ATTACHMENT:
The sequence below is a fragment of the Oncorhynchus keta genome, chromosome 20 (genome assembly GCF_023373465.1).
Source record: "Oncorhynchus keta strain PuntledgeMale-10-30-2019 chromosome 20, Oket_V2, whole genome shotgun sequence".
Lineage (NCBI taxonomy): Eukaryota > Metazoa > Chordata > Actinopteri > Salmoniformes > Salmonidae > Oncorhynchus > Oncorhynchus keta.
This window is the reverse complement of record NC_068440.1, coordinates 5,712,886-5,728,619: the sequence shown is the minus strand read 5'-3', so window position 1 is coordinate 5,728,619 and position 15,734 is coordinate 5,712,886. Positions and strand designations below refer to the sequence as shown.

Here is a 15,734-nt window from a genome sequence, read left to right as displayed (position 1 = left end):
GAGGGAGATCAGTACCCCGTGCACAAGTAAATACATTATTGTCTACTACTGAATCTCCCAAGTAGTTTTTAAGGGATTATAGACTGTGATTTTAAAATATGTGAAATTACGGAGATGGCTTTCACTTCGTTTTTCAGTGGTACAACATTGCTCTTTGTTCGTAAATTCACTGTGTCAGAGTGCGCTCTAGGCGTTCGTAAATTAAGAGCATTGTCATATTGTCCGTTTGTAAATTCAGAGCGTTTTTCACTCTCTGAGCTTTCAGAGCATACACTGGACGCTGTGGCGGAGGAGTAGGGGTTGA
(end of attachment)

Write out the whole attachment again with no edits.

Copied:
The sequence below is a fragment of the Oncorhynchus keta genome, chromosome 20 (genome assembly GCF_023373465.1).
Source record: "Oncorhynchus keta strain PuntledgeMale-10-30-2019 chromosome 20, Oket_V2, whole genome shotgun sequence".
Lineage (NCBI taxonomy): Eukaryota > Metazoa > Chordata > Actinopteri > Salmoniformes > Salmonidae > Oncorhynchus > Oncorhynchus keta.
This window is the reverse complement of record NC_068440.1, coordinates 5,712,886-5,728,619: the sequence shown is the minus strand read 5'-3', so window position 1 is coordinate 5,728,619 and position 15,734 is coordinate 5,712,886. Positions and strand designations below refer to the sequence as shown.

Here is a 15,734-nt window from a genome sequence, read left to right as displayed (position 1 = left end):
GAGGGAGATCAGTACCCCGTGCACAAGTAAATACATTATTGTCTACTACTGAATCTCCCAAGTAGTTTTTAAGGGATTATAGACTGTGATTTTAAAATATGTGAAATTACGGAGATGGCTTTCACTTCGTTTTTCAGTGGTACAACATTGCTCTTTGTTCGTAAATTCACTGTGTCAGAGTGCGCTCTAGGCGTTCGTAAATTAAGAGCATTGTCATATTGTCCGTTTGTAAATTCAGAGCGTTTTTCACTCTCTGAGCTTTCAGAGCATACACTGGACGCTGTGGCGGAGGAGTAGGGGTTGA